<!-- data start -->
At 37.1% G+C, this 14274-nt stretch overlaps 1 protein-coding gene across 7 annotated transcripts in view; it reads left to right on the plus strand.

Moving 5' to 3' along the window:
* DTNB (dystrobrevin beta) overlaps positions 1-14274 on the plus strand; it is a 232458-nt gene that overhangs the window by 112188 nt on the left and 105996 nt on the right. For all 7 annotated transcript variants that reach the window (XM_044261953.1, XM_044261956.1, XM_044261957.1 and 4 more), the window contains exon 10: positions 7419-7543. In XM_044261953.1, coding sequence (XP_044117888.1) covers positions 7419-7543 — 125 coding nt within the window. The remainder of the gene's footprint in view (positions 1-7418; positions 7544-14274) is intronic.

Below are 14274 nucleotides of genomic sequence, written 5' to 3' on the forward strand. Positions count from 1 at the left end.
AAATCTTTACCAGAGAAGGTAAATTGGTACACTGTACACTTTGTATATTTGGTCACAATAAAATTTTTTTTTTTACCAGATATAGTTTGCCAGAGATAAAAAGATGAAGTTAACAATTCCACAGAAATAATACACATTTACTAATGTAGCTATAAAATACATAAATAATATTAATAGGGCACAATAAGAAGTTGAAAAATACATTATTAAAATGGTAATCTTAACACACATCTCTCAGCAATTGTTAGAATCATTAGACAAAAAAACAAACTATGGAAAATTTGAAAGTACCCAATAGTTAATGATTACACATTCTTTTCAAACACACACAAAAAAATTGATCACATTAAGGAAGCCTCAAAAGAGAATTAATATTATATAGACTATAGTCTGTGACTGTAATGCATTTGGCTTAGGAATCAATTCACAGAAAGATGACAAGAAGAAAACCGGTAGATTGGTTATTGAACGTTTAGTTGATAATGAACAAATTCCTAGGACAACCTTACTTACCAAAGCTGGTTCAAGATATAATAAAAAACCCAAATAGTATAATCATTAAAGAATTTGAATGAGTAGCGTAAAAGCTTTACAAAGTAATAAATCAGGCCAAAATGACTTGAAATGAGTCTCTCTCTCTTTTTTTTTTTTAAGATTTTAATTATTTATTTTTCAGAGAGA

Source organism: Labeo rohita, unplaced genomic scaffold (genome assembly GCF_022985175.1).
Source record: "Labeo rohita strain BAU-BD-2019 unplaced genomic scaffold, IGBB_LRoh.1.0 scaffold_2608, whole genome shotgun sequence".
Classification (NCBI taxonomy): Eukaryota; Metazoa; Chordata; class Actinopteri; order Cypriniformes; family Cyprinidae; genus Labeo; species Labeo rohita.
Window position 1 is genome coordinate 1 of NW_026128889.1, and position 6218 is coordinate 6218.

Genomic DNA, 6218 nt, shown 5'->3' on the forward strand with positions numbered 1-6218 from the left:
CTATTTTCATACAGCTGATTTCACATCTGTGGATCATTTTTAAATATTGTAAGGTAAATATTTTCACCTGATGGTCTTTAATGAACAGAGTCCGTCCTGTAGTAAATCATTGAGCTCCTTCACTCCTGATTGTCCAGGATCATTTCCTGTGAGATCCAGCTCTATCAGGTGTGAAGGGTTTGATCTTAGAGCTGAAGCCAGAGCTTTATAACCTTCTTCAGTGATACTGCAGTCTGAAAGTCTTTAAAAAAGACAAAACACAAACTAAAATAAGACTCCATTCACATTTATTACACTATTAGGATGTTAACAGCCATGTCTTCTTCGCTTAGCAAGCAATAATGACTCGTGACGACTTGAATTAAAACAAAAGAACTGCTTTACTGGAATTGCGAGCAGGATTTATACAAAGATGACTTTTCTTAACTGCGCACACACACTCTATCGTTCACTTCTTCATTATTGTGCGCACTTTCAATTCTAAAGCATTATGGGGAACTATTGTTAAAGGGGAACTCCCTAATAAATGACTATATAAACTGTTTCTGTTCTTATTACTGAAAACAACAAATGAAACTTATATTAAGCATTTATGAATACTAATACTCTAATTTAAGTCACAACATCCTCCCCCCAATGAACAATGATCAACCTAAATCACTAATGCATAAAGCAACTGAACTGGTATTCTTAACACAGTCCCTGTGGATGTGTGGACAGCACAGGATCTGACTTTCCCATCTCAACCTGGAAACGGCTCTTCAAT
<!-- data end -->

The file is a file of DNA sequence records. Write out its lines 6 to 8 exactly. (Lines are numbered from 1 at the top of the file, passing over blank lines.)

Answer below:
Source organism: Labeo rohita, unplaced genomic scaffold (genome assembly GCF_022985175.1).
Source record: "Labeo rohita strain BAU-BD-2019 unplaced genomic scaffold, IGBB_LRoh.1.0 scaffold_2608, whole genome shotgun sequence".
Classification (NCBI taxonomy): Eukaryota; Metazoa; Chordata; class Actinopteri; order Cypriniformes; family Cyprinidae; genus Labeo; species Labeo rohita.